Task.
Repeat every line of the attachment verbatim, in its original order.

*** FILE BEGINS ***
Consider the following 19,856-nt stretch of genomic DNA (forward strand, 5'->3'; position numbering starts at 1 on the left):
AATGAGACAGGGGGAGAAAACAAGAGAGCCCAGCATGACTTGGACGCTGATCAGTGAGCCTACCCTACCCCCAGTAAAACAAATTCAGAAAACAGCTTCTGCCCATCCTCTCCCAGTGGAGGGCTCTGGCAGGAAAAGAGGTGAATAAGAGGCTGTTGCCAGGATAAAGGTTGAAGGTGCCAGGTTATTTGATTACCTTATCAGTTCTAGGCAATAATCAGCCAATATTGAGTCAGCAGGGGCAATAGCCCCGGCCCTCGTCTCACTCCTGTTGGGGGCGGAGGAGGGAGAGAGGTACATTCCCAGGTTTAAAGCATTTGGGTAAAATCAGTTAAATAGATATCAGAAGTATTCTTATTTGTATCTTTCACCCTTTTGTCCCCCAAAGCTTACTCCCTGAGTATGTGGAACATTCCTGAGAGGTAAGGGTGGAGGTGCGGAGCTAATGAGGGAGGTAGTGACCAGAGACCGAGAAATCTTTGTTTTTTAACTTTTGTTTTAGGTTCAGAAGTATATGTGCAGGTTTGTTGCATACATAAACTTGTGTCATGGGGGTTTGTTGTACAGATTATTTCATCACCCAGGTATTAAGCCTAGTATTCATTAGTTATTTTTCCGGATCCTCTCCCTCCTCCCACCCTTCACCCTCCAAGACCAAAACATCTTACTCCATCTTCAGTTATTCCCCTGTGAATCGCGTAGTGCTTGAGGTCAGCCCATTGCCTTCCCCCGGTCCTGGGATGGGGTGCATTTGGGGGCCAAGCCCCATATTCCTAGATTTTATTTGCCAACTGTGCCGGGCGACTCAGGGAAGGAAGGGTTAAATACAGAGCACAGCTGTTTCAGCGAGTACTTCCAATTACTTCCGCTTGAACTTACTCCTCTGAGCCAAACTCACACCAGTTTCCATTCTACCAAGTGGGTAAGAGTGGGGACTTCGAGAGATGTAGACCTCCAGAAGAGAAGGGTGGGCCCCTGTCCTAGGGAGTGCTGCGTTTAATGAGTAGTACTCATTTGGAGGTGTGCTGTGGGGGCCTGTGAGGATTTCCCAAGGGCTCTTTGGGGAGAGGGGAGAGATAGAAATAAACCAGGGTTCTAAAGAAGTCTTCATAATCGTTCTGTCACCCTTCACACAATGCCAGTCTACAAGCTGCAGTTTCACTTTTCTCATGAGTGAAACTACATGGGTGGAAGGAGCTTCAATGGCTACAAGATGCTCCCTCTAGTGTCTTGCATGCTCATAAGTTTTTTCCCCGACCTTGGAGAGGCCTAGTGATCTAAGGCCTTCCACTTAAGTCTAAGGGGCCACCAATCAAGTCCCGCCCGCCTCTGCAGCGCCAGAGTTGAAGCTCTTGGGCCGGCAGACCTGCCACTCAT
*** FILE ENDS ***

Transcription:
Consider the following 19,856-nt stretch of genomic DNA (forward strand, 5'->3'; position numbering starts at 1 on the left):
AATGAGACAGGGGGAGAAAACAAGAGAGCCCAGCATGACTTGGACGCTGATCAGTGAGCCTACCCTACCCCCAGTAAAACAAATTCAGAAAACAGCTTCTGCCCATCCTCTCCCAGTGGAGGGCTCTGGCAGGAAAAGAGGTGAATAAGAGGCTGTTGCCAGGATAAAGGTTGAAGGTGCCAGGTTATTTGATTACCTTATCAGTTCTAGGCAATAATCAGCCAATATTGAGTCAGCAGGGGCAATAGCCCCGGCCCTCGTCTCACTCCTGTTGGGGGCGGAGGAGGGAGAGAGGTACATTCCCAGGTTTAAAGCATTTGGGTAAAATCAGTTAAATAGATATCAGAAGTATTCTTATTTGTATCTTTCACCCTTTTGTCCCCCAAAGCTTACTCCCTGAGTATGTGGAACATTCCTGAGAGGTAAGGGTGGAGGTGCGGAGCTAATGAGGGAGGTAGTGACCAGAGACCGAGAAATCTTTGTTTTTTAACTTTTGTTTTAGGTTCAGAAGTATATGTGCAGGTTTGTTGCATACATAAACTTGTGTCATGGGGGTTTGTTGTACAGATTATTTCATCACCCAGGTATTAAGCCTAGTATTCATTAGTTATTTTTCCGGATCCTCTCCCTCCTCCCACCCTTCACCCTCCAAGACCAAAACATCTTACTCCATCTTCAGTTATTCCCCTGTGAATCGCGTAGTGCTTGAGGTCAGCCCATTGCCTTCCCCCGGTCCTGGGATGGGGTGCATTTGGGGGCCAAGCCCCATATTCCTAGATTTTATTTGCCAACTGTGCCGGGCGACTCAGGGAAGGAAGGGTTAAATACAGAGCACAGCTGTTTCAGCGAGTACTTCCAATTACTTCCGCTTGAACTTACTCCTCTGAGCCAAACTCACACCAGTTTCCATTCTACCAAGTGGGTAAGAGTGGGGACTTCGAGAGATGTAGACCTCCAGAAGAGAAGGGTGGGCCCCTGTCCTAGGGAGTGCTGCGTTTAATGAGTAGTACTCATTTGGAGGTGTGCTGTGGGGGCCTGTGAGGATTTCCCAAGGGCTCTTTGGGGAGAGGGGAGAGATAGAAATAAACCAGGGTTCTAAAGAAGTCTTCATAATCGTTCTGTCACCCTTCACACAATGCCAGTCTACAAGCTGCAGTTTCACTTTTCTCATGAGTGAAACTACATGGGTGGAAGGAGCTTCAATGGCTACAAGATGCTCCCTCTAGTGTCTTGCATGCTCATAAGTTTTTTCCCCGACCTTGGAGAGGCCTAGTGATCTAAGGCCTTCCACTTAAGTCTAAGGGGCCACCAATCAAGTCCCGCCCGCCTCTGCAGCGCCAGAGTTGAAGCTCTTGGGCCGGCAGACCTGCCACTCAT